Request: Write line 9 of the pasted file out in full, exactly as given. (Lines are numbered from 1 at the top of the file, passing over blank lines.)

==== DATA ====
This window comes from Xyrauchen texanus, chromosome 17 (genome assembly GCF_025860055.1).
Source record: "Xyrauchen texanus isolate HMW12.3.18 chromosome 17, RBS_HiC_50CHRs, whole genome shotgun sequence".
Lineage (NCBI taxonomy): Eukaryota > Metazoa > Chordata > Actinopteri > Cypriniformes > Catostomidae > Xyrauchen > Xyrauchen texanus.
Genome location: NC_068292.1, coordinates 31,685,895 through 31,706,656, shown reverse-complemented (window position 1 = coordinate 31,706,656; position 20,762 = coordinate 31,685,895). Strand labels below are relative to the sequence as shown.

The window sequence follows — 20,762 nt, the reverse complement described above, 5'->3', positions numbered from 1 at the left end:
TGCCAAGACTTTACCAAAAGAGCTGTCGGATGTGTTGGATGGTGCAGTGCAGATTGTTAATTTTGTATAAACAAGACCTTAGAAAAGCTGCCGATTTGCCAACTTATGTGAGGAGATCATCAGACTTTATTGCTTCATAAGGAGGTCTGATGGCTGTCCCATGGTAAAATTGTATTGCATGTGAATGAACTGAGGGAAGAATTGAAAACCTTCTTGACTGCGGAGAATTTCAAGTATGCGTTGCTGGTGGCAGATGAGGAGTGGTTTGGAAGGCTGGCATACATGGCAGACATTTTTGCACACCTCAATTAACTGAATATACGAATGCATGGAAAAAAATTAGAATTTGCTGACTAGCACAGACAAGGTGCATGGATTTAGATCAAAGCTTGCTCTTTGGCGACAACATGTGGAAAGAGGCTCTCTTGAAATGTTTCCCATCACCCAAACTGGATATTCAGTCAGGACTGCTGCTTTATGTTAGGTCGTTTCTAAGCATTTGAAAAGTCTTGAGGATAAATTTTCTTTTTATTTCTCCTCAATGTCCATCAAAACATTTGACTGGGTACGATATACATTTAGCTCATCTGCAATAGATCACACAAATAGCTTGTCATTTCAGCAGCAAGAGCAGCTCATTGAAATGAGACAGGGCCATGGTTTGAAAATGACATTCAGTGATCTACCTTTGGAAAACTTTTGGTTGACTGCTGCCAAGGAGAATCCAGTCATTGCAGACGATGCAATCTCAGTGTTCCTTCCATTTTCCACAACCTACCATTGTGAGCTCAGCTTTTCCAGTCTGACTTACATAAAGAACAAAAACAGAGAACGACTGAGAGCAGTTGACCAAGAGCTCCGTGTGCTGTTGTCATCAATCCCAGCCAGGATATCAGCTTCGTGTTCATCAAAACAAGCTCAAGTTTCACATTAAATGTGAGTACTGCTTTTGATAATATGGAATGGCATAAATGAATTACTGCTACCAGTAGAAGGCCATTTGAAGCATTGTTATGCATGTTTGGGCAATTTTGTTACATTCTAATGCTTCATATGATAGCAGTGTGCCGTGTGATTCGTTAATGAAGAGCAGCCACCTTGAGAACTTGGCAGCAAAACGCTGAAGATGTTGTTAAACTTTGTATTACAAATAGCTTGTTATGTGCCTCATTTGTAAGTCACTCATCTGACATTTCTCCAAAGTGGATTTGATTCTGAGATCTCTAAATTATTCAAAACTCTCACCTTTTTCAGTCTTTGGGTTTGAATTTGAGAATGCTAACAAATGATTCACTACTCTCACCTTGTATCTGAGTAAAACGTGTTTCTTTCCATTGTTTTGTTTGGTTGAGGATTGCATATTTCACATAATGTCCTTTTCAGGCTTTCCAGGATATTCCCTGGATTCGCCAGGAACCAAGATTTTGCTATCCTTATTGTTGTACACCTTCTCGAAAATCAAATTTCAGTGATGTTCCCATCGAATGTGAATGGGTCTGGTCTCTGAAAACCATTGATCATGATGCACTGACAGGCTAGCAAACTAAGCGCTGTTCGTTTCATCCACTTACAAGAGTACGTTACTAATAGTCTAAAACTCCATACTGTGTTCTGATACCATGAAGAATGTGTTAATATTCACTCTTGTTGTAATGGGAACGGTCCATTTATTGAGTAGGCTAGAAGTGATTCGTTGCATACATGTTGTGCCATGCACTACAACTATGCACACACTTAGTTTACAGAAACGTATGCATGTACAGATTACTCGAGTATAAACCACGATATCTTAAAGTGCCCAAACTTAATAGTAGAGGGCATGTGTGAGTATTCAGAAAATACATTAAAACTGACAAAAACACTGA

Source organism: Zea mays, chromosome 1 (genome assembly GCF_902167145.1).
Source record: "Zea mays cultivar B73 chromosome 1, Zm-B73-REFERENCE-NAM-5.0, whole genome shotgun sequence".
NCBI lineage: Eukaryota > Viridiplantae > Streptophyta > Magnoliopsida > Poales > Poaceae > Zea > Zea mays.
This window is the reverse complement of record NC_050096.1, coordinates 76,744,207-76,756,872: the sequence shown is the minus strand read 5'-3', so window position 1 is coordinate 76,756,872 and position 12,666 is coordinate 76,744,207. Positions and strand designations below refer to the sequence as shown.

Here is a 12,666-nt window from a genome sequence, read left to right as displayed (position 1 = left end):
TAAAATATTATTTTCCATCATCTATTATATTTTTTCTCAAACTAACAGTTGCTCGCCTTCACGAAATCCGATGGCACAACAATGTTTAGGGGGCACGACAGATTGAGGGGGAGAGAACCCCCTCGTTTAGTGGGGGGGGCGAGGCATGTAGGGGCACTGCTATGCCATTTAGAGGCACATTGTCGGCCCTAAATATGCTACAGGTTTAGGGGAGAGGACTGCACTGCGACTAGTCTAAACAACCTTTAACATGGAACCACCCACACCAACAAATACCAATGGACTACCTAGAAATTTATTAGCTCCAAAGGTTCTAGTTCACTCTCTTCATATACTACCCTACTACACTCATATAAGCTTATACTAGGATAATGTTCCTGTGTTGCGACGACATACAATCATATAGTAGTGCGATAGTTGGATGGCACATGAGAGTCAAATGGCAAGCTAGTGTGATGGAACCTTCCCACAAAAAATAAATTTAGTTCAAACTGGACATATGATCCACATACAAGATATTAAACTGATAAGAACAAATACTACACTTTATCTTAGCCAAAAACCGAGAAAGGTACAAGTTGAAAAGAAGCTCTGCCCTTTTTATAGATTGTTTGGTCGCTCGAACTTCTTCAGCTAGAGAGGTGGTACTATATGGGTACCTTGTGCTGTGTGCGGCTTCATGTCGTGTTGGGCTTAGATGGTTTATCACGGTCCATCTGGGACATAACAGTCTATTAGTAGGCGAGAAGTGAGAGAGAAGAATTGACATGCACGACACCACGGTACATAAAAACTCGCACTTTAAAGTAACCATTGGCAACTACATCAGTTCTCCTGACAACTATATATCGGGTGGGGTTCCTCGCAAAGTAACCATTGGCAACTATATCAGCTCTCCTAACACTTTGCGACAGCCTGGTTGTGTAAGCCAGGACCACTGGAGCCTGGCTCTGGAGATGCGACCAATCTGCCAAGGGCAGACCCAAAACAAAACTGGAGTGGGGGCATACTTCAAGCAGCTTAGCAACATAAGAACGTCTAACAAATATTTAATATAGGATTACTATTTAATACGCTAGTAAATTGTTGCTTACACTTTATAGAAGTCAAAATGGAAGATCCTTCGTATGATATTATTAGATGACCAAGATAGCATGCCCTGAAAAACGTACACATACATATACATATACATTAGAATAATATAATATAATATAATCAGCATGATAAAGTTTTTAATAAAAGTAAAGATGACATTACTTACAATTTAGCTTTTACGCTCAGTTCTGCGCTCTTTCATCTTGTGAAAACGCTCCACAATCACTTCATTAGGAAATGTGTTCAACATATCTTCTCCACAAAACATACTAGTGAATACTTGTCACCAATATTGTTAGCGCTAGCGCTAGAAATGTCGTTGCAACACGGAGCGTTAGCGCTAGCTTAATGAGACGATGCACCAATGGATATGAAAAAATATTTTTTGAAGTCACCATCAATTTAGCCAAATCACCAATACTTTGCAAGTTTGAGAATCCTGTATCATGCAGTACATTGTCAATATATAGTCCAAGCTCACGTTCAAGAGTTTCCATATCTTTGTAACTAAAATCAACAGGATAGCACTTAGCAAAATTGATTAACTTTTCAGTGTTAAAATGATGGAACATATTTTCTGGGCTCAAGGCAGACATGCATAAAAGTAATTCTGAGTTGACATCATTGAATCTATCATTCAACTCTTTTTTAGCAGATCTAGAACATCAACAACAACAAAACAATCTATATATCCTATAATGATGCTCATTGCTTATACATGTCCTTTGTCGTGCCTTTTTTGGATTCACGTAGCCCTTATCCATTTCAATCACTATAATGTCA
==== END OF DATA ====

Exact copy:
NCBI lineage: Eukaryota > Viridiplantae > Streptophyta > Magnoliopsida > Poales > Poaceae > Zea > Zea mays.